4 minute read
Tom Colclough, Head of Customer Journeys for Institutional Banking at RBS International, considers disruptive forces in the industry and how incumbents might respond.
Banking is currently facing unprecedented disruption. Whether that’s challenger banks leveraging technology to capture a new generation of retail customers, or regulators acting decisively to lower barriers to entry, the level of change is exceptional in our market.
According to research by Accenture, the UK is the most disrupted traditional banking market in the world, with 15% of revenue going to new entrants. Most would agree that the retail sector has been the focus of the disruption (see Monzo et al); however, new entrants such as ClearBank – the UK’s first new clearer in 250 years – demonstrate how the market is now being disrupted from front office to back office.
Institutional banking as a sector has resisted many immediate impacts from this disruption, but we cannot assume it is immune to it. Technology develops, regulation evolves, and customer habits and demands change constantly.
Winds of change
Disruption is spreading from beyond the familiar app-based ‘neobanks’, and improved experience in our customers’ personal banking lives is reshaping expectations. Institutional banks are navigating several regulatory, propositional and technological headwinds. Take payments: since its introduction, the second Payment Services Directive (PSD2) has forced significant investment in heightened security and customer demand for immediate payments has rocketed. At the same time, the speed and security of technologies such as blockchain have opened enormous possibilities for new financial services players looking to disintermediate traditional operators.
Another neobank feature directly comparable to institutional banking is the creation of banking platforms that look beyond the host company’s own services. So, while talk of banks becoming open platforms in the style of eBay may be premature, the emergence of hybrid models such as Bó and N26 offers insight into the future. Powered by the opportunities of open banking, these new entrants deliver core banking services alongside other services relevant to customers’ financial lives, such as insurance referrals and spending insights, pointing the way to a more open and connected future.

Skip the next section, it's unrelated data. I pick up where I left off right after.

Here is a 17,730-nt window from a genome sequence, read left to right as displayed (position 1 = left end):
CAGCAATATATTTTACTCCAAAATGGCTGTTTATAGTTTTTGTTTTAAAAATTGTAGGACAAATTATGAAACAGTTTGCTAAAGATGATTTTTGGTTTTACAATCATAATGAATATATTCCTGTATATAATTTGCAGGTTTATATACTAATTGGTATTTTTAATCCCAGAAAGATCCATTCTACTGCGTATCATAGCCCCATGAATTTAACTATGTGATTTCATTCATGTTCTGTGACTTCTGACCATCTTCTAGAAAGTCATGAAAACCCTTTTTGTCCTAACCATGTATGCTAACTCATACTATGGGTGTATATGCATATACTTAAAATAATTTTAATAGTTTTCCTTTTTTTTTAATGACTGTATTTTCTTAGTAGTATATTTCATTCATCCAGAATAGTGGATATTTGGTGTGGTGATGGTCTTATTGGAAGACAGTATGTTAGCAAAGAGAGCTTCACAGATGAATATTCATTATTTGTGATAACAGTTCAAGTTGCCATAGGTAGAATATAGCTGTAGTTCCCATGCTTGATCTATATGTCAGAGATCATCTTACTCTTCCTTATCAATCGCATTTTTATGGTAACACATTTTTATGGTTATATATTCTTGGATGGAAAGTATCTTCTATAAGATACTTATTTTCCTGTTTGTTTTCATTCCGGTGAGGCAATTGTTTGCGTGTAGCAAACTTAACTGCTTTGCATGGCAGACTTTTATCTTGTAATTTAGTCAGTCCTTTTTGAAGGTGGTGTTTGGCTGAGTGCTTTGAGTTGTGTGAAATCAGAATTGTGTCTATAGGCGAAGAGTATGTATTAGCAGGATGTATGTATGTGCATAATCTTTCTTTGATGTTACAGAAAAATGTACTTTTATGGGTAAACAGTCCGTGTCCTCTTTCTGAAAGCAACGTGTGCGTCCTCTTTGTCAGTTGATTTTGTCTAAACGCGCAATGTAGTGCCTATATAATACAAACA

Institutional banks are unlikely to face a like-for-like threat – ie a competitor emerging to offer a direct replica of what they do. Instead, the disruptors tend to look very different from the incumbents, typically offering a myriad of smaller, different solutions that have the effect of making banks less central to the financial services landscape. The sector needs to respond correctly or risk death by a thousand disruptions.
A friend to innovation
Some legacy banks have adopted a defensive position to retain existing business lines by using their incumbency as a bulwark against change. For others, the solution has been to imitate their disruptors, whether by acquiring the intellectual property underneath the new products or by investing heavily in developing in-house capabilities, which do not necessarily come naturally or quickly.
But there is a third way – which we are embracing at RBS International – that recognises the opportunity that exists in harnessing the energy, passion and ingenuity coming from the fintech sector. Each week seems to bring a new disruptor to the fore and our scouting teams are tasked with finding those that could be game changing for our customers. As leaders in the banking space, we can continue to play to our strengths and deliver transformational proposition change to our customers at pace by partnering with the right third parties.
This requires a more open and collaborative approach than simply waiting for the winners to emerge and buying them up, so our watchword is now collaboration, not competition, for the benefit of our customers. And, rather than viewing the new kids on the block as a threat, we are choosing to embrace disruption as an opportunity for us to differentiate. Although it may not deliver immediate benefits to our own bottom line, long term, it’s a sustainable and customer-centric way of being.
A fresh approach
We’ve decided that transforming RBS International into a financial services supermarket offering all things via own-branded products isn’t sustainable or in the interests of our customers. Our institutional banking expertise is focused, precise and has deep roots; our understanding of this complex sector positions us well to understand the new fintech landscape and help our customers to navigate it.
But we know there’s something in it for us, too. Our customer proposition can be strengthened by encouraging and working with new entrants to our sector, which will help us retain and win business. Recognising that these new technologies are here to stay is the first step towards ensuring that RBS International remains a progressive player in the new landscape. Innovation and disruption are a fact of life and those who aim to simply hold back the tide will soon be swept away.